By Stuart Rothenberg
The Republicans begin the marathon toward the 2008 presidential election without a prohibitive favorite for their nomination. Sen. John McCain (R-Ariz.) and former New York City Mayor Rudy Giuliani lead in early polling, but their initial strength comes from their celebrity status, not their inherent appeal to primary voters and caucus attendees.
Enter Mitt Romney, the outgoing governor of Massachusetts.
After serving but a single term as governor of the Bay State, Romney passed up a bid for re-election to run for the White House in 2008. No, he hasn’t announced his plans yet, but formal announcements aren’t what they used to be. All signs point to Romney running for the GOP presidential nomination, and that’s much more important than a formal announcement.
Romney — the former president of the Salt Lake Olympic Organizing Committee, which hosted the 2002 Winter Olympics — holds an M.B.A. from Harvard Business School and a J.D. from Harvard Law School.
Generally regarded as good-looking, personable and even charismatic, Romney would seem to fit in the top tier of likely GOP presidential hopefuls. After all, any Republican who can overcome a huge partisan disadvantage to win in Massachusetts must have considerable appeal (even granting that he’s now considerably less popular at home than he once was).
Still, three huge question marks hang over Romney’s White House prospects.
First, can Romney convince conservatives — the single most important constituency within the GOP — that he is conservative enough to meet their test?
Second, can he demonstrate to both Republicans and Democrats that he is sufficiently well versed in foreign policy to sit in the Oval Office at a time of international terrorism and national security threats?
Third, and arguably most important, can he ease or erase evangelicals’ concerns about his Mormon beliefs?
Ideological positioning is a consideration in any political race, and one hot-button issue, abortion, could give Romney considerable trouble in a race for the Republican presidential nomination.
In his 1994 Senate race against Sen. Edward Kennedy (D-Mass.), Romney proclaimed, “I believe that abortion should be safe and legal in this country.” Eight years later, when running for governor of the Bay State, he said that while he did not favor abortion personally, as governor he would “protect the right of a woman to choose under the law of the country and the laws of the Commonwealth.”
More recently, as he’s moved toward a GOP presidential primary bid, Romney has described himself as pro-life.
The Republican Party has not nominated a supporter of abortion rights for the White House since Roe v. Wade legalized abortion, and it is not likely to do so in 2008. It’s up to Romney to convince voters either that he has changed his views, or that his earlier statements somehow didn’t reflect his fundamental beliefs.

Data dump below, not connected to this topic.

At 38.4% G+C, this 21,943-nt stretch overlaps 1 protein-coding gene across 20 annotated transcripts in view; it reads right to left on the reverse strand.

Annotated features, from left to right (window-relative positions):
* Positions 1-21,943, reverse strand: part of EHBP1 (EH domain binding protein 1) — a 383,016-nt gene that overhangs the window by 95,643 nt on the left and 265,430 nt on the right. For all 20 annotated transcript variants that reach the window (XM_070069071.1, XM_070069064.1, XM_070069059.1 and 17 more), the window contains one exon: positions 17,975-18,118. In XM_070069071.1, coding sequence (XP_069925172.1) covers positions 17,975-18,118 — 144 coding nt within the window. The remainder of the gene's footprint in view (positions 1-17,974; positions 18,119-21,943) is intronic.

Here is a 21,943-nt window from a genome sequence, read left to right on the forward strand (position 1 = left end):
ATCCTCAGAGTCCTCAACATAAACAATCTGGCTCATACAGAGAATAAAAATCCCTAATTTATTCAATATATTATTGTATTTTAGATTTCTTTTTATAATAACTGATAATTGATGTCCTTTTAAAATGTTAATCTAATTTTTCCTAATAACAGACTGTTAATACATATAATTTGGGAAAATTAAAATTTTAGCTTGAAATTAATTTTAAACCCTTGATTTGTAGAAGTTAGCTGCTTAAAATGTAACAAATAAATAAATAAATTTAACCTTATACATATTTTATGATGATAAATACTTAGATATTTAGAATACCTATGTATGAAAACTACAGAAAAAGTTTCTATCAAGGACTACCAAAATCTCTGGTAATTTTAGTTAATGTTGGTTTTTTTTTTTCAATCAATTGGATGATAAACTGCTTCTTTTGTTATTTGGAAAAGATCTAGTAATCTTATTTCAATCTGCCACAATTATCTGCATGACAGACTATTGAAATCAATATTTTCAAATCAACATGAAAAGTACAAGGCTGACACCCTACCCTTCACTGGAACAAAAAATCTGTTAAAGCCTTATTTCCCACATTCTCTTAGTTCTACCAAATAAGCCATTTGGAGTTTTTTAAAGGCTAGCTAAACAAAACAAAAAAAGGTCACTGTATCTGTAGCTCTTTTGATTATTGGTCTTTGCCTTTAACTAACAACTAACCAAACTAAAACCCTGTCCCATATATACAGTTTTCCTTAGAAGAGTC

In foreign policy, Romney’s experience is minimal. At other times, that deficiency might not be terribly damaging. But now, given the international and national security challenges facing the United States, that weakness could be politically fatal.
But it’s Romney’s religious beliefs that may constitute his biggest hurdle in his bid for the GOP nomination.
While religious tolerance is a fundamental American principle, Mormonism remains a controversial religion to at least one crucial electoral constituency in the Republican Party: evangelical Christians.
Amy Sullivan’s article, “Mitt Romney’s Evangelical Problem” in The Washington Monthly and Nina Easton’s article in the Aug. 30, 2005, Boston Globe argue, accurately, that the Massachusetts governor’s religion will hurt him seriously among evangelicals, who regard Mormons as a non-Christian cult.
While members of the Church of Jesus Christ of the Latter-Day Saints (commonly known as LDS) insist that they are merely one of many Christian denominations, most influential evangelicals disagree. They argue that LDS views are fundamentally at odds with Christian theology.
Richard Cizik, the vice president for governmental affairs of the National Association of Evangelicals, leaves no doubt where his group stands.
“The NAE will say that Mormons are not Christians. They don’t pass the test of orthodoxy,” Cizik says. He goes on to suggest that the “whole issue of the [LDS] church’s theology could become an issue” for Romney when the Massachusetts governor throws his hat into the ’08 race.
Evangelicals’ problems with a Mormon candidate will be no small issue for Romney. Evangelicals accounted for one in five Republican primary voters in New Hampshire in 2000 — a considerable chunk, considering that the state is not known as home to a large evangelical population and that the state allows Independents to participate in partisan primaries.
In 2000, 34 percent of South Carolina Republican primary voters told exit pollsters that they were members of the “religious right,” a demographic group that presumably is considerably smaller than are “evangelicals.” In the Iowa caucuses, 37 percent of GOP attended embraced the religious right label.
Evangelicals aren’t likely to tell pollsters that Romney is unacceptable because of his religion, but his LDS membership is certain to raise questions (and concerns) that will give many Republican caucus attendees and primary voters a reason not to support the governor. That would be a considerable handicap for a politician who begins with other liabilities.
This column first appeared in Roll Call on January 26, 2006. Copyright 2006 © Roll Call Inc. All rights reserved. Reprinted with permission.
Monday, January 30, 2006
By Stuart Rothenberg